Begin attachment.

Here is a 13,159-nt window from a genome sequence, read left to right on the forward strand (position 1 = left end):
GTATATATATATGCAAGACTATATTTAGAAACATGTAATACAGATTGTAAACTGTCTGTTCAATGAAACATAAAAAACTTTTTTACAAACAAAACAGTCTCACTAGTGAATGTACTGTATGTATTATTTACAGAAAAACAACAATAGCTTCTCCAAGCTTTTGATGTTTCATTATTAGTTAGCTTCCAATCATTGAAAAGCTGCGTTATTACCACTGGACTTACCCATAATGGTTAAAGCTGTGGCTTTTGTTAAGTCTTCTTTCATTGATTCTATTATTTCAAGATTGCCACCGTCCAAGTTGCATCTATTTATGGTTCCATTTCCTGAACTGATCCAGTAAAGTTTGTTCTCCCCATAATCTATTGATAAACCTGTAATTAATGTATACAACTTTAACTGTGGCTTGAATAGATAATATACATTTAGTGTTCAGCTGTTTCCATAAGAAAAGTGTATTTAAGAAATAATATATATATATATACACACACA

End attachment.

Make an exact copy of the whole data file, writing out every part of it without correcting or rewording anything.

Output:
Here is a 13,159-nt window from a genome sequence, read left to right on the forward strand (position 1 = left end):
GTATATATATATGCAAGACTATATTTAGAAACATGTAATACAGATTGTAAACTGTCTGTTCAATGAAACATAAAAAACTTTTTTACAAACAAAACAGTCTCACTAGTGAATGTACTGTATGTATTATTTACAGAAAAACAACAATAGCTTCTCCAAGCTTTTGATGTTTCATTATTAGTTAGCTTCCAATCATTGAAAAGCTGCGTTATTACCACTGGACTTACCCATAATGGTTAAAGCTGTGGCTTTTGTTAAGTCTTCTTTCATTGATTCTATTATTTCAAGATTGCCACCGTCCAAGTTGCATCTATTTATGGTTCCATTTCCTGAACTGATCCAGTAAAGTTTGTTCTCCCCATAATCTATTGATAAACCTGTAATTAATGTATACAACTTTAACTGTGGCTTGAATAGATAATATACATTTAGTGTTCAGCTGTTTCCATAAGAAAAGTGTATTTAAGAAATAATATATATATATATACACACACA